Light rail line to get $85 million in federal funding

November 02, 1994|By Peter Jensen | Peter Jensen,Sun Staff Writer

Plans to expand the Central Light Rail Line received a major boost yesterday with a pledge of $85 million in construction funds from the federal government.

The money will cover 80 percent of the cost to extend light rail to Hunt Valley, Baltimore-Washington International Airport and Pennsylvania Station. The remaining $21 million of the $106 million project will come from the state.

Federal Transit Administration (FTA) officials yesterday also pledged $37 million for improvements to the Maryland Rail Commuter (MARC) system. The money will be used to help buy a fleet of double-decker coaches, overhaul locomotives and purchase some new ones, and upgrade stations and parking lots.

Congress promised to help pay for the light rail extensions three years ago, and about half of the money was already in the hands of the Mass Transit Administration (MTA). But even though the funding had been expected, yesterday's announcement was significant because it ensures full federal participation in the project.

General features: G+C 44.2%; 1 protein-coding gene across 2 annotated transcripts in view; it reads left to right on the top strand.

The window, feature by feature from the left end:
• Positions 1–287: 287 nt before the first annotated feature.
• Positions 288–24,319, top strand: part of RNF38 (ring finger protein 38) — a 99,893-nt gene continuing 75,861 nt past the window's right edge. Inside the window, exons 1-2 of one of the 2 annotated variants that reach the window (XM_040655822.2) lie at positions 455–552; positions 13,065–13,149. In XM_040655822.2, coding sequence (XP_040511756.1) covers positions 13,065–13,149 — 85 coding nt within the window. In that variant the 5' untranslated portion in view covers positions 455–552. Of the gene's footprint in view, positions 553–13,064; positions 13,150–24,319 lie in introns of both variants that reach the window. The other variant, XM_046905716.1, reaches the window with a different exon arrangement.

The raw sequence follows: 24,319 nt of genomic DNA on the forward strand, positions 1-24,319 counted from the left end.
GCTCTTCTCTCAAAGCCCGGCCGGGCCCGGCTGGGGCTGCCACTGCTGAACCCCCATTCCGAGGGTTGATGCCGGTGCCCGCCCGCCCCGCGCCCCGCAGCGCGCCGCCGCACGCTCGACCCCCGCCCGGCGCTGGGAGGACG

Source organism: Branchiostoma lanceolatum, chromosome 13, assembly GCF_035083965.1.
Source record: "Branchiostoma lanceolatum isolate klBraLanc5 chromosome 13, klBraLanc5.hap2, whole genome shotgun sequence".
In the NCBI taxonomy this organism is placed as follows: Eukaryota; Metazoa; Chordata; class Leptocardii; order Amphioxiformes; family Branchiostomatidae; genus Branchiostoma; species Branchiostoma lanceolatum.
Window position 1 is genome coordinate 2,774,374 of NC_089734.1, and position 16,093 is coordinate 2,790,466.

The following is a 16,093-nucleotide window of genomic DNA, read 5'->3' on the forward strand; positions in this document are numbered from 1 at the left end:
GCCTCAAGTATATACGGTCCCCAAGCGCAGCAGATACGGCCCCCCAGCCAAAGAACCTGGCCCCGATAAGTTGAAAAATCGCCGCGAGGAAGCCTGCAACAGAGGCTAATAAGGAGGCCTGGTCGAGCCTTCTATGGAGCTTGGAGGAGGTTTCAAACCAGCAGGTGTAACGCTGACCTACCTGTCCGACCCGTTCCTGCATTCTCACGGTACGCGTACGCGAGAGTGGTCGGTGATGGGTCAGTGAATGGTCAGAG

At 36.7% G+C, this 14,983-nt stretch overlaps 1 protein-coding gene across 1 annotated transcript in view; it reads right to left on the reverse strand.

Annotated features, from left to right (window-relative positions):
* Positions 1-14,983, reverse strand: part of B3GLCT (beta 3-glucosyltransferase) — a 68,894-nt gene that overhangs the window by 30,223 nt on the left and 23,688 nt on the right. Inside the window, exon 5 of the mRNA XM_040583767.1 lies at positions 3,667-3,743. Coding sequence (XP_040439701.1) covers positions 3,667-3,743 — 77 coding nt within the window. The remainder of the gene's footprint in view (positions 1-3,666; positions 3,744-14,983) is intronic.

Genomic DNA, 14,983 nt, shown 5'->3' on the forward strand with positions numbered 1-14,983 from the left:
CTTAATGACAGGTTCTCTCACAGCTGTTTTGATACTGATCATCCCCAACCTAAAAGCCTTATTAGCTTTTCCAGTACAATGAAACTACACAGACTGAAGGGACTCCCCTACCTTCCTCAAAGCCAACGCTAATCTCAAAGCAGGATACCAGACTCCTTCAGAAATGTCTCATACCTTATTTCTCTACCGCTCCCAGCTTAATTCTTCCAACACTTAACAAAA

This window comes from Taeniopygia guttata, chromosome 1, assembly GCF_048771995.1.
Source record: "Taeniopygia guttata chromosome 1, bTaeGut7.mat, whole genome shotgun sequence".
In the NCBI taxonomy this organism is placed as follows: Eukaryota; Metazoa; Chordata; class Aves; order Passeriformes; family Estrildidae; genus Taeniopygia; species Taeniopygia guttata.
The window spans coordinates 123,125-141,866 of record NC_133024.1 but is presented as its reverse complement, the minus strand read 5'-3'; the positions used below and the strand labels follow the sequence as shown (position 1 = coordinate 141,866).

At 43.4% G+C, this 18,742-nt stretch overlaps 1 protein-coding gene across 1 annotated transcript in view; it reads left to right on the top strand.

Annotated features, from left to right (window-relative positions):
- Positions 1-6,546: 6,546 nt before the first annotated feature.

"Congress doesn't have the ability to fund every project it has authorized," said John A. Agro Jr., MTA administrator. "There was no guarantee the federal government was going to fund the remaining share."

For the first time, federal money is being spent on the 2-year-old light rail system. The initial $364.4 million, 22.5-mile-long Timonium-to-Glen Burnie project was financed entirely by state tax dollars.

The contract to design and build the extensions is expected to be awarded next month by the state Board of Public Works to a consortium of companies led by Whiting Turner Contracting Co. of Baltimore. The consortium submitted a low bid of $55.75 million last month, about 6 percent below the MTA's original estimate of $59.4 million.

The extensions will add 7.54 miles to the system as well as a considerable number of riders, boosting the current average of 20,000 per day nearer to the goal of 33,000 riders by 2010.

Construction will likely begin early next year. The new routes are scheduled to open in spring 1997.

The 4.5-mile Hunt Valley extension will connect light rail to one of the region's fastest growing employment centers with 30,000 jobs and 340 businesses.

The 2.7-mile link to BWI will include a station within the airport terminal.

The one-third of a mile spur to Penn Station from the Mount Royal stop might one day be extended along Guilford Avenue as a second corridor to downtown.

"Extensions are critical to attracting ridership," FTA Administrator Gordon Linton said after announcing the grant in a visit to Penn Station. "It's hard to evaluate what ridership's going to be for a system before the extensions are done."

He said light rail and MARC have helped reduce traffic congestion and air pollution in Maryland while providing better access to jobs, health care and tourist attractions.

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